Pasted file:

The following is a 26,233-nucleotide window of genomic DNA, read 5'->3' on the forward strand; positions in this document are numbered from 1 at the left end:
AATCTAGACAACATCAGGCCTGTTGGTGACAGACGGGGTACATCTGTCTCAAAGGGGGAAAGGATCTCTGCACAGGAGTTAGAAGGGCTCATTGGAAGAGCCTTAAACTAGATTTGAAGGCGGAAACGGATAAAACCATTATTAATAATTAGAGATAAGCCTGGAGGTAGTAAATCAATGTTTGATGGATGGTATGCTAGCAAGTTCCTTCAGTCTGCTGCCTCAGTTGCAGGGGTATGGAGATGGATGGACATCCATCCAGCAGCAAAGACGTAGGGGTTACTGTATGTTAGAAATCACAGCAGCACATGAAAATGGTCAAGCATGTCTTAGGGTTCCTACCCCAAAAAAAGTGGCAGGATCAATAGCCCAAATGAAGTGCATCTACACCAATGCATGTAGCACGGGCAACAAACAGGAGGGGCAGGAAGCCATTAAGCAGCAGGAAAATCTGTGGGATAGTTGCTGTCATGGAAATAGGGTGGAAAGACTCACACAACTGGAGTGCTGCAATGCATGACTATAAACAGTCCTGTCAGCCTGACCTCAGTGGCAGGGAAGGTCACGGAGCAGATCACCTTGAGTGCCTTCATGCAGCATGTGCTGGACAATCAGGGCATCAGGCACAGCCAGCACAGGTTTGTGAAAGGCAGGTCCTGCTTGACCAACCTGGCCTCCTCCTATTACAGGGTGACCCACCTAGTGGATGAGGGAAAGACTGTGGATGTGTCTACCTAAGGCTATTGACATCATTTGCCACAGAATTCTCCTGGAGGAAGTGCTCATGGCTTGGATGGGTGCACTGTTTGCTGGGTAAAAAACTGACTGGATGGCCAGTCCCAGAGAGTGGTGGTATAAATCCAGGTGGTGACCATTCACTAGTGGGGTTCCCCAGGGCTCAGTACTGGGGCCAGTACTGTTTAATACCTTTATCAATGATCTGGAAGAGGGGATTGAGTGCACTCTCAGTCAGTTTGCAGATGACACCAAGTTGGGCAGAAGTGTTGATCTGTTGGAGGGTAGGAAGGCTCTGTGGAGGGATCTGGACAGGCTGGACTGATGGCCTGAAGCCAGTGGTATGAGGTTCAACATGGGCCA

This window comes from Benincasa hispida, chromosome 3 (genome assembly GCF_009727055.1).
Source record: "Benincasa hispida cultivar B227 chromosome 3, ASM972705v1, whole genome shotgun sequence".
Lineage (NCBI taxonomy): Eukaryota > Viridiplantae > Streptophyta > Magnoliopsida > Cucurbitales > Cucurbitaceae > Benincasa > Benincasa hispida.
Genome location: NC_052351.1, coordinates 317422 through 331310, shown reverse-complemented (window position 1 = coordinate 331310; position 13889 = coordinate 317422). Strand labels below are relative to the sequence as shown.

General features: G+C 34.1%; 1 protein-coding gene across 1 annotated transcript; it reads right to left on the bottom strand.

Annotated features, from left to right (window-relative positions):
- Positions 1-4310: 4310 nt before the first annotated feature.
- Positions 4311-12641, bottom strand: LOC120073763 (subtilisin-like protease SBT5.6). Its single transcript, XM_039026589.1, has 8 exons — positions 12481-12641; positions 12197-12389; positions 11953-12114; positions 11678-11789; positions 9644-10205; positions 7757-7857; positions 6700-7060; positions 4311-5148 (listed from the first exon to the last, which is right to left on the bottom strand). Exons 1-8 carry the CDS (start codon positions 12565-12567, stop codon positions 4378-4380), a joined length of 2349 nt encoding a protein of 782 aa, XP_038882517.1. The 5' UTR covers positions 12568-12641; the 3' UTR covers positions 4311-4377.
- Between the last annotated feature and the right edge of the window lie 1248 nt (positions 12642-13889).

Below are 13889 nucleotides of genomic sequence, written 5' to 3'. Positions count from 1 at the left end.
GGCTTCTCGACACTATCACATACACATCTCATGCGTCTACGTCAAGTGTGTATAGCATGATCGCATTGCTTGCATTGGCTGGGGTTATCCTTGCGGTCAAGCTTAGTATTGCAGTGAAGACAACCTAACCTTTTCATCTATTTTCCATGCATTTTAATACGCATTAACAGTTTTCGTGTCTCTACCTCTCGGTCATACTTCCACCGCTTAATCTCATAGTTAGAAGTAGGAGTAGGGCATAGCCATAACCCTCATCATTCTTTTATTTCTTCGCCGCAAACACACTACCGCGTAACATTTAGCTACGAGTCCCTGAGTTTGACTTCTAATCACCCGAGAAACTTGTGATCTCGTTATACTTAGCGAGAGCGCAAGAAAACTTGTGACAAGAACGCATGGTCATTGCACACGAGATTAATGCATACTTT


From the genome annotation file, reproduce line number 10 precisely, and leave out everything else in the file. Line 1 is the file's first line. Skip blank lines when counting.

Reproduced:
- Positions 4311-12641, bottom strand: LOC120073763 (subtilisin-like protease SBT5.6). Its single transcript, XM_039026589.1, has 8 exons — positions 12481-12641; positions 12197-12389; positions 11953-12114; positions 11678-11789; positions 9644-10205; positions 7757-7857; positions 6700-7060; positions 4311-5148 (listed from the first exon to the last, which is right to left on the bottom strand). Exons 1-8 carry the CDS (start codon positions 12565-12567, stop codon positions 4378-4380), a joined length of 2349 nt encoding a protein of 782 aa, XP_038882517.1. The 5' UTR covers positions 12568-12641; the 3' UTR covers positions 4311-4377.